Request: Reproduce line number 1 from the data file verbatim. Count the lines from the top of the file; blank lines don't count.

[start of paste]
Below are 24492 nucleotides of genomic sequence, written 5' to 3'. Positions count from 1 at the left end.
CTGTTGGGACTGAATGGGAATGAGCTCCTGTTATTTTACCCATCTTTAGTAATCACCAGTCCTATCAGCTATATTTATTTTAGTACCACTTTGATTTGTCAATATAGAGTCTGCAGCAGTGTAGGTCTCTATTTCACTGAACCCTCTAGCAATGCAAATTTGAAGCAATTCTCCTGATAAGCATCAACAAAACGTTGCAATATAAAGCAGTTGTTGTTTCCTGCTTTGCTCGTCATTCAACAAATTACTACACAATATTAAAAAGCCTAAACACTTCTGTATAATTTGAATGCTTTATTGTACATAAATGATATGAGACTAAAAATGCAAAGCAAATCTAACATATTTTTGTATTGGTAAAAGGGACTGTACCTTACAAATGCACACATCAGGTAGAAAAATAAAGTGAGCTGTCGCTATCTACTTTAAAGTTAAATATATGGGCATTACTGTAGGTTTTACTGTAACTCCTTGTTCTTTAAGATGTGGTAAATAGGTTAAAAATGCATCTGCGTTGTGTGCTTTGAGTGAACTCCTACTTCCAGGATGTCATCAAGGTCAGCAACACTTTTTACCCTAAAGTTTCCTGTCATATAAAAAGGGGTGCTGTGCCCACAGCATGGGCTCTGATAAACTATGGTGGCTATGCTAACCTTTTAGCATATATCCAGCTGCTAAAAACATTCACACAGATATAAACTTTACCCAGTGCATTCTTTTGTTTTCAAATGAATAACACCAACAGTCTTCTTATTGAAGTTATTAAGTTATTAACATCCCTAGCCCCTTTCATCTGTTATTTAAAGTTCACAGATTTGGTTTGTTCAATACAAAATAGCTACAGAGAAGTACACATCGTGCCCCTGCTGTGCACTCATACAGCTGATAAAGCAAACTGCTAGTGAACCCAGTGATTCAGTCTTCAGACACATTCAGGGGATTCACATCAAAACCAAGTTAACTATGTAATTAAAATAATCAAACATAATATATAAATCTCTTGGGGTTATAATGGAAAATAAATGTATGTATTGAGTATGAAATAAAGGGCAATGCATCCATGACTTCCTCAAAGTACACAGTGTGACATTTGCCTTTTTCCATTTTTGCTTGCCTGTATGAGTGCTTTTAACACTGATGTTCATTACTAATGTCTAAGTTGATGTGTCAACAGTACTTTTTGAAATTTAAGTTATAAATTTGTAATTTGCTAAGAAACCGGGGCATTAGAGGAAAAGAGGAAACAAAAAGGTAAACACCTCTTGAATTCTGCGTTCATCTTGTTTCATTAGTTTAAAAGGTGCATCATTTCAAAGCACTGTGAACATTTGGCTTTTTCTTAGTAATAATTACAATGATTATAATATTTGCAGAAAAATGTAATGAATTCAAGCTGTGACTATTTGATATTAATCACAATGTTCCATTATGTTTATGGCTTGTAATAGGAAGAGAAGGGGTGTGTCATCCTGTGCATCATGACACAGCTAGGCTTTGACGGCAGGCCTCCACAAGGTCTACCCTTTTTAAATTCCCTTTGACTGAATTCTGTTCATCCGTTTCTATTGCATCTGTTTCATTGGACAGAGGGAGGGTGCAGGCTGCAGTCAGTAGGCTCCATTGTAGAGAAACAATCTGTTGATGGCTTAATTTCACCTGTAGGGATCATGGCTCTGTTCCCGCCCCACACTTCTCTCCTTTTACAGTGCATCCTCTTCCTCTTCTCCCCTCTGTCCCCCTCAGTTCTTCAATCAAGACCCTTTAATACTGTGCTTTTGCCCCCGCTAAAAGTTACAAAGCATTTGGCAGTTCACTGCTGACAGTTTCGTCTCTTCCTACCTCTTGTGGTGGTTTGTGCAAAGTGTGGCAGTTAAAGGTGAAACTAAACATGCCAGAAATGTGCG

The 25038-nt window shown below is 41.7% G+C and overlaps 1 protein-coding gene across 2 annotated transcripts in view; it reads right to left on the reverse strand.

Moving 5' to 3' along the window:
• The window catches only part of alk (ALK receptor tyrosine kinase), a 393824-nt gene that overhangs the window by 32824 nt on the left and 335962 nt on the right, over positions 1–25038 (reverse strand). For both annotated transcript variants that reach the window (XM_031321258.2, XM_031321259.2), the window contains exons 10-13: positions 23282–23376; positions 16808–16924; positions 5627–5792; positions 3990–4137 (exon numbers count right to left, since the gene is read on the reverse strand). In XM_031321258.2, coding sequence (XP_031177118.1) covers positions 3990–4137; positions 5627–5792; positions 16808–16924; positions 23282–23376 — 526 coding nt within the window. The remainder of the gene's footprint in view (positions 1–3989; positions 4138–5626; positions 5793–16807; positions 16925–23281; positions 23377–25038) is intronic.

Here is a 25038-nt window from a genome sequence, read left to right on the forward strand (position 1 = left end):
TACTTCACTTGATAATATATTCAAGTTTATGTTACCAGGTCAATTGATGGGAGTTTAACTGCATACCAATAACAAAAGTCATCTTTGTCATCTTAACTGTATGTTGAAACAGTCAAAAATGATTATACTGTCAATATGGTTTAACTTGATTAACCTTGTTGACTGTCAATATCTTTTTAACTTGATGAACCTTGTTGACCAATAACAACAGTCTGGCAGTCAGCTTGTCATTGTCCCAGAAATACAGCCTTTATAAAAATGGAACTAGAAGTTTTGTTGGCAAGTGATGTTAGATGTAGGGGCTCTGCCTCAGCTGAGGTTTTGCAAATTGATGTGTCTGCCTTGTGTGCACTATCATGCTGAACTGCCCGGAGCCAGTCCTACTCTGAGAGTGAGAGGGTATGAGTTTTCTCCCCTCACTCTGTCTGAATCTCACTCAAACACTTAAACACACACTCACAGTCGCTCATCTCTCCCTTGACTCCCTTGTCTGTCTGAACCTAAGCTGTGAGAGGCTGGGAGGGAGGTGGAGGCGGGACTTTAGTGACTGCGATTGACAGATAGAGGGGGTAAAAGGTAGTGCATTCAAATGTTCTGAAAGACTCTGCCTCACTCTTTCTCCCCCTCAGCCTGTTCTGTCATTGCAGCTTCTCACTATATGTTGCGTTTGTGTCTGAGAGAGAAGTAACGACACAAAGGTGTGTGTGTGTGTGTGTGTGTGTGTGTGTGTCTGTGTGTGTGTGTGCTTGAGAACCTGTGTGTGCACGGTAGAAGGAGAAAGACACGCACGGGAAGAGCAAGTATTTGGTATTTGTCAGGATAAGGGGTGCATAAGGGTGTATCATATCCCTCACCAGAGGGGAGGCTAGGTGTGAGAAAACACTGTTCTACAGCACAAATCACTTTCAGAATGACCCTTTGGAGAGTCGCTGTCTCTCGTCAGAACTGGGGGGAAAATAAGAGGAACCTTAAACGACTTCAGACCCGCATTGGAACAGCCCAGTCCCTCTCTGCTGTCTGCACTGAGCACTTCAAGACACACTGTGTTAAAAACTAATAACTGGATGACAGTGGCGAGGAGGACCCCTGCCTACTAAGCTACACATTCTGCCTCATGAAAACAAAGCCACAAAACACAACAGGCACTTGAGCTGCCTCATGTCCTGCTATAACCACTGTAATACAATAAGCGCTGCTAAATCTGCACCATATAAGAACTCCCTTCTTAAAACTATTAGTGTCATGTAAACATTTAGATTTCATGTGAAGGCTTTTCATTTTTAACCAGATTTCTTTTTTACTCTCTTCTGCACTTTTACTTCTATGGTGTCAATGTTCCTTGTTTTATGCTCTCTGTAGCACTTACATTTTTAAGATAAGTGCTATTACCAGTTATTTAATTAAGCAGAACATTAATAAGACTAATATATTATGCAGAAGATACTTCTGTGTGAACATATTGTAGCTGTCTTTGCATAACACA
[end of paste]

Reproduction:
Below are 24492 nucleotides of genomic sequence, written 5' to 3'. Positions count from 1 at the left end.